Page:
So, now I hope to engrave this lesson on my heart. I ask for His forgiveness for looking to man for what only He can provide, and look forward to the next chapter He is writing in my life. (Ephesians 2:24, Philippians 3:13) Now, oh Lord, help me be approved by an audience of one. (Matthew 6: 1 – 6)

Beautiful Mess

Everything we do, is filtered through the experiences we have throughout our lives – whether good or bad. Being alive guarantees each of us a mix of positive or painful, happy or sad, gain, or loss. Intentional or accidental experiences mix together and embody who we are. It’s a road that begins at our birth, and shapes every experience that comes after.

We all know that one person who’s life seems untouched by sorrow. It’s tempting to believe there are people who escape hardship in life. But, in reality none of us is exempt. A life lived without trouble does not exist. (John 16:33)

It’s not all bad, either. Truthfully, most of us experience a mix of good and bad. Difficulty is guaranteed, but usually so is joy. We have sad times and happy times. We go up to the mountain and down in the desert. We gain and lose… and it all combines to create a beautiful tapestry of color that makes up our lives. (Ecclesiastes 7:14)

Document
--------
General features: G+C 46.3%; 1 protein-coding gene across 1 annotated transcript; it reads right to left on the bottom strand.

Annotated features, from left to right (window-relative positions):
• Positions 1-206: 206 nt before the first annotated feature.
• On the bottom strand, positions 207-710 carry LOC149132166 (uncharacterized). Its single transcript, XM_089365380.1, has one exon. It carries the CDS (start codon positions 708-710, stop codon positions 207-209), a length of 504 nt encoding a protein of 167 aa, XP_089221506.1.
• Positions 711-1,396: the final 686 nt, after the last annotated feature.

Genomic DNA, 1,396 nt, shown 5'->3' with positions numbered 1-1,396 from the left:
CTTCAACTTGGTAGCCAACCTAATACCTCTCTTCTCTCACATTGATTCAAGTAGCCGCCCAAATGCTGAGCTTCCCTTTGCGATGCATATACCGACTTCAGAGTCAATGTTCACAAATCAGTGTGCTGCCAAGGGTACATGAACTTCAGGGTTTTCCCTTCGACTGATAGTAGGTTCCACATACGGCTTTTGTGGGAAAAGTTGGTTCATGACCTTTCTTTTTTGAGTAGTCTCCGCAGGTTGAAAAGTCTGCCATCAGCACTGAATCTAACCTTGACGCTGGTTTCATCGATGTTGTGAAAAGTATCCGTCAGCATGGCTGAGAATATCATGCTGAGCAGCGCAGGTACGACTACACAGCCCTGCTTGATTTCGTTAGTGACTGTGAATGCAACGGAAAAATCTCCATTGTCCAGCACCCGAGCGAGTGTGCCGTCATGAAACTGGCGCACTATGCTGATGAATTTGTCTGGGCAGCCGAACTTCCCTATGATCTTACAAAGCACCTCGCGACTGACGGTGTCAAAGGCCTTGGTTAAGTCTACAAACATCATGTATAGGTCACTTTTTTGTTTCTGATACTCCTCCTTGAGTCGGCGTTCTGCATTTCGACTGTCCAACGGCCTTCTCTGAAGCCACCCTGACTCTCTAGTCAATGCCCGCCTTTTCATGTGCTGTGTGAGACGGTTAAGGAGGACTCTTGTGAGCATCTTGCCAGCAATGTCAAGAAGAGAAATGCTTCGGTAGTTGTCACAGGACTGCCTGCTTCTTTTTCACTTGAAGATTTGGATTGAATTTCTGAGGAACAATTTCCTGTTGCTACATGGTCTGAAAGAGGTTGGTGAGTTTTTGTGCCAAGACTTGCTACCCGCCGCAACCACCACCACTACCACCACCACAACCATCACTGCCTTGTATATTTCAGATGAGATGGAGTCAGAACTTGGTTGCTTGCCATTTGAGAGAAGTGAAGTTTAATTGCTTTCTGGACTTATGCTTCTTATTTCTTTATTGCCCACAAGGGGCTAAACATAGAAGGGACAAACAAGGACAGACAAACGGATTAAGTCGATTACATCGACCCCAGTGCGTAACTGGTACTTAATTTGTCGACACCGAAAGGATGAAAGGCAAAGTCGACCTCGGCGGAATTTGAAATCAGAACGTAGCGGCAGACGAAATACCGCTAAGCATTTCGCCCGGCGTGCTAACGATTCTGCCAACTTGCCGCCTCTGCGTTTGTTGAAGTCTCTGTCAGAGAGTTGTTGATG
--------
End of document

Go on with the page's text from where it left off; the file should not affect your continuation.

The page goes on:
Sometimes, though life brings more bad than good. What happens when tragedy and pain are experienced in greater proportion than joy and happiness? What happens to the human heart when life is overwhelming bad? If a life begins in hardship, is the rest of life doomed to be viewed through the filter of pain? If every message says “you are unwanted, unloved, a mistake,” can there be any hope?

I say yes, there is. I know because I have experienced what happens when God reshapes the message life gives. He alone can fix the broken. He alone can change the trajectory of our lives. He alone promises to take the burned, tragic ashes of life, and replace them with beauty. (Isaiah 61:3)

In the 1950’s, while pregnant with me, my mother sought to have a back alley abortion. She wasn’t evil, she was tired and overwhelmed, and it seems like a solution to her problems. My father and his sister found out, intervened, and in the summer of 1956, I was born. My mother was stopped from making a decision that would have stopped my life before it began. Unfortunately,  it began a journey of physical and verbal abuse for me that lasted until I left home at 17.